Maggie's Centre Barts

London, Great Britain
Photo © Iwan Baan
Photo © Iwan Baan
Photo © Iwan Baan
Photo © Iwan Baan
Photo © Steven Holl Architects
Photo © Steven Holl Architects
Drawing © Steven Holl
Drawing © Steven Holl
Drawing © Steven Holl
Drawing © Steven Holl Architects
Drawing © Steven Holl Architects
Drawing © Steven Holl Architects
Drawing © Steven Holl Architects
Architects
Steven Holl Architects
Location
London, Great Britain
Year
2017
Stories
1-5 Stories
Client
Maggie Keswick Jencks Cancer Caring Centres Trust
Team
Steven Holl (design architect/principal), Chris McVoy (senior partner in charge), Dominik Sigg (project architect), Bell Ying Yi Cai, Gemma Gene, Martin Kropac, Christina Yessios
Landscape Architect
Darren Hawkes Landscapes
Associate Architect
JM Architects
Engineer (civil, climate, and mechanical)
Arup
Historical Building Advisor
Donald Insall Associates
Lighting Consultant
L'Observatoire International
CDM Coordinator
Floor Projects LLP
Code Consultant
Butler & Young
Planning Advisor
DP9
Cost Estimator
Gardiner & Theobald
Construction Manager
Sir Robert McAlpine
Archeology
MOLA
Glass Consultant
Arup

The site in the center of London is adjacent to the large courtyard of St. Bartholomew’s Hospital. Founded in Smithfield in the 12th century, the hospital is the oldest in London and was founded at the same time as the St. Bartholomew the Great Church in 1123. Rahere founded the church and hospital “for the restoration of poor men.” Layers of history characterize this unique site, connecting deeply to the Medieval culture of London.

While most all of the realized Maggie’s Centres have been horizontal buildings, the centre at St. Barts will be more vertical, sitting on the historically charged site. It will replace a pragmatic 1960s brick structure adjacent to a 17th century stone structure by James Gibbs, holding the “Great Hall” and the famous Hogarth staircase.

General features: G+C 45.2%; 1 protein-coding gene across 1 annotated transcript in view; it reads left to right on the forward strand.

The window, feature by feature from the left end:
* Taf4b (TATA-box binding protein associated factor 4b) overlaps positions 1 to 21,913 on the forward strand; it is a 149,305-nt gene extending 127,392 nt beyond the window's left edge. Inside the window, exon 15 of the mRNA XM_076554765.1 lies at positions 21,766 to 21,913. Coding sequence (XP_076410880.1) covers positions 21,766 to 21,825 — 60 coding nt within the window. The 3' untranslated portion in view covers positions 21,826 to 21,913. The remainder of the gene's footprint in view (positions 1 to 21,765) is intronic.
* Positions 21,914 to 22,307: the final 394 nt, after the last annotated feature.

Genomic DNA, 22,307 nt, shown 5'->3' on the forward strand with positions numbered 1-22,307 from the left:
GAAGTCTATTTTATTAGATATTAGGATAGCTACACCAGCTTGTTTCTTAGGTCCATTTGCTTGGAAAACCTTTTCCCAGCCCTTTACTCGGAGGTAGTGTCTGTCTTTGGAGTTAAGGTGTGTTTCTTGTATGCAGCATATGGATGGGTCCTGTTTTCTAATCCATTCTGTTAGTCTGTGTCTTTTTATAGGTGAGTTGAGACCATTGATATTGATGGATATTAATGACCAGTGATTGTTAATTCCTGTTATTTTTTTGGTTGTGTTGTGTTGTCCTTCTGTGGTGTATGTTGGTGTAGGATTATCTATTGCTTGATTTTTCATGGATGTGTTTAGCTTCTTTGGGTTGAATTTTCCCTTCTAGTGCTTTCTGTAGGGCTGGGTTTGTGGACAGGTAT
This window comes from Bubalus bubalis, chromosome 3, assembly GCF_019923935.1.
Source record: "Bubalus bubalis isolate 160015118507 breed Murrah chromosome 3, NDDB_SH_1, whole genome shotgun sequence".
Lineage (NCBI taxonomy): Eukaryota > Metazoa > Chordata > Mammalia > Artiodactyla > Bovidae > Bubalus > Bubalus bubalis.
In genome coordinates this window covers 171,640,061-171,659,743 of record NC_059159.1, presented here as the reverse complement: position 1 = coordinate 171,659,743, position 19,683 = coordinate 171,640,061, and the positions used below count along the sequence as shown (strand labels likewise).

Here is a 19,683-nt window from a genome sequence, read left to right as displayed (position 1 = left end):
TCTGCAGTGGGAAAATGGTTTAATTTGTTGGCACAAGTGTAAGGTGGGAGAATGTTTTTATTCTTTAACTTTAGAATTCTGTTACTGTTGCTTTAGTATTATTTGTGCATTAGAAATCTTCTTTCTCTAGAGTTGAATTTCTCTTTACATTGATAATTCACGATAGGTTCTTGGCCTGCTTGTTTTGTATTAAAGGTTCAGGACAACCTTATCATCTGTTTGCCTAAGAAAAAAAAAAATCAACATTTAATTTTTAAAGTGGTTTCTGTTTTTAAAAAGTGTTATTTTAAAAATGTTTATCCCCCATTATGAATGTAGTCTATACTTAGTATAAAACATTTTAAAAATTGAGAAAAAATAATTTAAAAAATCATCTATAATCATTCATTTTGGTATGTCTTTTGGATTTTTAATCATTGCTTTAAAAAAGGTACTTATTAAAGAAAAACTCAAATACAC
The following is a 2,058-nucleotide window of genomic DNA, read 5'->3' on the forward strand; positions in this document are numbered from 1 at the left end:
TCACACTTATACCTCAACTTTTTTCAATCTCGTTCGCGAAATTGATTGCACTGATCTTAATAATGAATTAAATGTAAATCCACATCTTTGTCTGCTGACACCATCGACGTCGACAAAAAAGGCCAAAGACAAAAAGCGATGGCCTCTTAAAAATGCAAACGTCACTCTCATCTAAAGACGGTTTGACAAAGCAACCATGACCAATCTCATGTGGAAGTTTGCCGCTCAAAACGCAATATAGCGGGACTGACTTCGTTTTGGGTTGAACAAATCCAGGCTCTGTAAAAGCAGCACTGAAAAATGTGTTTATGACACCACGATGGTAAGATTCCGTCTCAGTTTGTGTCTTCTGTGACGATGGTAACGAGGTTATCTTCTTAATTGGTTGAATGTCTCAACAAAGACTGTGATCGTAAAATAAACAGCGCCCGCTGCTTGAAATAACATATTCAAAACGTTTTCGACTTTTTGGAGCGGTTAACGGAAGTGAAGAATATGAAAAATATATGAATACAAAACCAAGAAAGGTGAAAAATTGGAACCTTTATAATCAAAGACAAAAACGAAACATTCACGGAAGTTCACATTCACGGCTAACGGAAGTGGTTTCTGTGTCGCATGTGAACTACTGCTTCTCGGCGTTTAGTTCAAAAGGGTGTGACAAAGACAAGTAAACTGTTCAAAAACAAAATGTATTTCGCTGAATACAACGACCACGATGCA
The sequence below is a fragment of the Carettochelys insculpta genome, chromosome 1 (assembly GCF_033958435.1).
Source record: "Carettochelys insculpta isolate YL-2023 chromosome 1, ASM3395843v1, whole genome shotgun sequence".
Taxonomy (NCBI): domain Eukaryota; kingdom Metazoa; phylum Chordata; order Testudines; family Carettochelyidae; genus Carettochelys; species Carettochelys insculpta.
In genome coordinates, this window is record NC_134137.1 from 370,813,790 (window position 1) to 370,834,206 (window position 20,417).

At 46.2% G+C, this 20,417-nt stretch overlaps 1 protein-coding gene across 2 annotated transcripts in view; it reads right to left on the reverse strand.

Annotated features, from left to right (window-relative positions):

The building is envisioned as a “vessel within a vessel within a vessel.” The structure is a branching concrete frame, the inner layer is bamboo and the outer layer is matte white glass with colored glass fragments recalling “neume notation” of Medieval music of the 13th century. The word neume originates from the Greek pnevma, which means ‘vital force.' It suggests a ‘breath of life’ that fills oneself with inspiration like a stream of air, the blowing of the wind. The outer glass layer is organized in horizontal bands like a musical staff while the concrete structure branches like the hand.

The three story centre has an open curved staircase integral to the concrete frame with open spaces vertically lined in bamboo. The glass facade geometry, like a musical “staff” is in horizontal strips 90cm wide, which follow the geometry of the main stair along the north facade, while lifting up with clear glass facing the main square, marking the main front entry. There is a second entry on the west opening to the extended garden of the adjacent church.

The building tops out in a public roof garden open to a large room for yoga, Tai Chi, meetings etc. The interior character of this building will be shaped by colored light washing the floors and walls, changing by the time of day and season. Interior lighting will be organized to allow the colored lenses together with the translucent white glass of the facade to present a new, joyful, glowing presence on this corner of the great square of St. Barts Hospital.

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Magazine

Other Projects by Steven Holl Architects

Cité de l'Océan et du Surf
Biarritz, France
Horizontal Skyscraper
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Nelson-Atkins Museum of Art Bloch Building
Kansas City, USA
Knut Hamsun Center
Hamaroy, Norway
Daeyang Gallery and House
Seoul, South Korea
New Wing of Mumbai City Museum
Mumbai, India